Does mindset transcend jetset? Is simplicity now more valuable than gilding? We asked a panel of leading hospitality designers and experts with a #SGID Design Conversation at the Sam & Sara showroom.
3 November, 2017
The question of how and why consumer expectations are changing in the luxury hospitality arena is something that any designer working in this field absolutely must be able to answer. The success or failure of their projects, and the survival of their clients, depends on it.
At Singapore Indesign on 7 October our Design Conversations programme dived head first into this complex territory with the session ‘What Does “Luxury Hospitality” Mean Today?’ The full-house session was held in the new showroom of furniture brand Sam & Sara, who provided a tasty afternoon tea with a most hospitable spirit.
Our panel of speakers had a wealth of experience to share. Joris Angevaare, Creative Director of designphase dba (and one of our #SGID17 Ambassadors), was joined by Claudio Bardi, Project Director at HBA; Jinou Park, Vice President, Asia Pacific of Design Hotels; and Wong Chiu Man, Principal at WOW Architects | Warner Wong Design.
The discussion began by touching on the current state of play among the major hotel brands. “There’s a business side to this discussion, and a brand site,” said Park. “And on the brand side, the global brands are truly lost.”
Wong agreed, particularly with regard to the luxury segment. Investors will go to the brands that best fit their commercial purposes, he suggested, adding that there can be a serious lack of integrity. “Brands go where the business is,” he said.
Angevaare suggested that it’s only the smaller groups and owner-operators who can do revolutionary things. “But they tend to become amalgamated with bigger groups because as soon as something new pops up, it is bought,” he said.
So is brand still the shorthand for how people choose hotels? “There was a time when you stuck with a brand because you believed in it,” said Wong. “Now it’s because of the miles and points you can get. Developers have to know this, and designers have to react to it,” he added.
It begs the question of what is wanted – by hotel developers and guests – in a luxury hospitality experience. “Luxury can mean different things to different people and in different contexts,” said Bardi. “What experience is the person seeking?” he asked, adding that authenticity is key. For Angevaare, luxury is about control – being able to control your experience and reduce waste.
‘Experience’ is also a key concept from Park’s point of view. “The experience economy is maturing. We’re moving toward what many people would call a transformative economy. People are looking for moments of meaning and transformation, and in a hotel that’s important. Some of the niche brands are better able to provide that,” he said.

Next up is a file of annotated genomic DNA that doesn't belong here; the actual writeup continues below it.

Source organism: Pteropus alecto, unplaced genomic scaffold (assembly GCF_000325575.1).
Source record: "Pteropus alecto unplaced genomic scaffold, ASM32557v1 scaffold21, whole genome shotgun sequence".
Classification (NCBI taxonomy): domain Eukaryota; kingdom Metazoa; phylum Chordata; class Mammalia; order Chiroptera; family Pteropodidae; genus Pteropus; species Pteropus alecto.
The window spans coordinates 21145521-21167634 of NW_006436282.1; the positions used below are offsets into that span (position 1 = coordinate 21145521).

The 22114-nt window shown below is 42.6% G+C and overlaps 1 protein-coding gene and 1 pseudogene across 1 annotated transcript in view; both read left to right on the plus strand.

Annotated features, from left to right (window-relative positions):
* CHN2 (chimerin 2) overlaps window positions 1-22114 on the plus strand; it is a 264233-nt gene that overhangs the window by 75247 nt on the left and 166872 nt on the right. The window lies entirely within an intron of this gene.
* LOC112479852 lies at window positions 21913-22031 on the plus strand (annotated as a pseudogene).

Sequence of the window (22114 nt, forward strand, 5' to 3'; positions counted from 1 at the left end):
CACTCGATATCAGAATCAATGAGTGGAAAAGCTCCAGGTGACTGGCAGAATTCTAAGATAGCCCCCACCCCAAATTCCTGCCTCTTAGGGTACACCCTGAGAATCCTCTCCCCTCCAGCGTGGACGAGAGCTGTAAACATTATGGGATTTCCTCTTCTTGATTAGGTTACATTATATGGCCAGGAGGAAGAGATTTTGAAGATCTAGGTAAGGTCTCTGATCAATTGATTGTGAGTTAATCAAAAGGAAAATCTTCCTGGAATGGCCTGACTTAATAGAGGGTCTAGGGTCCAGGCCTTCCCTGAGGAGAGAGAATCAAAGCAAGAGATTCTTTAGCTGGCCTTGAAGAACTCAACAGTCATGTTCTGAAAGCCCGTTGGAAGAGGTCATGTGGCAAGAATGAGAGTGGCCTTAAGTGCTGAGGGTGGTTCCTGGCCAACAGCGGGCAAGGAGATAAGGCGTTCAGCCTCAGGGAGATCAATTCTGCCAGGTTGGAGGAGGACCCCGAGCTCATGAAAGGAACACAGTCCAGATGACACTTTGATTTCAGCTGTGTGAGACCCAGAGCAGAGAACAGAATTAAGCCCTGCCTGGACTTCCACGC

He noted that in recent times the average age of millionaires has dropped considerably. “That means this new breed of luxury travellers are asking for something very different. They also come with an idealistic, can-do attitude,” he said, and that is translated to what they want to consume. “It’s an important undercurrent driving this act of transformation,” he added.
Park sees luxury guests nowadays seeking the coming together of likeminded people – and discussed the Design Hotels project La Granja in Ibiza, where guests seek a remote and sparse farm environment for a niche, programme-rich and transformative experience at a luxury price point.
Wong pointed out that there are two broad categories of investors/owners: institutional investors with a solid business angle, and newer players who may seek a ‘return on ego’ as well as a return on investment. From the guest perspective, he also sees two camps: those favouring conspicuous consumption (often the new rich) and those who are suspicious of it. “Designers see the rainbow of these extremes. We need to push the conversation along to the things we all need to be aware of.”
He and his team had an opportunity to do so in a recent project, St Regis Maldives, where the design and the programming (developed by the same team) encouraged awareness of the fragile ecology of the location. Wong emphasised the need for designers to reclaim lost ground – “to help create the world as we want to see it. That needs a certain amount of control and the regaining of leadership,” he said.
It emerged that there are many ways to interpret luxury, but that consistency of concept is vital. What are the speakers’ personal ideals for luxury experience? For Bardi it’s escape, disconnection, and new experiences. For Angevaare, it’s being with the people he treasures in an environment that ‘better than home.” For Wong, it’s comfort – both visual and physical. And for Park? Learning and experiencing something new.
Photography by Wilson Pang.
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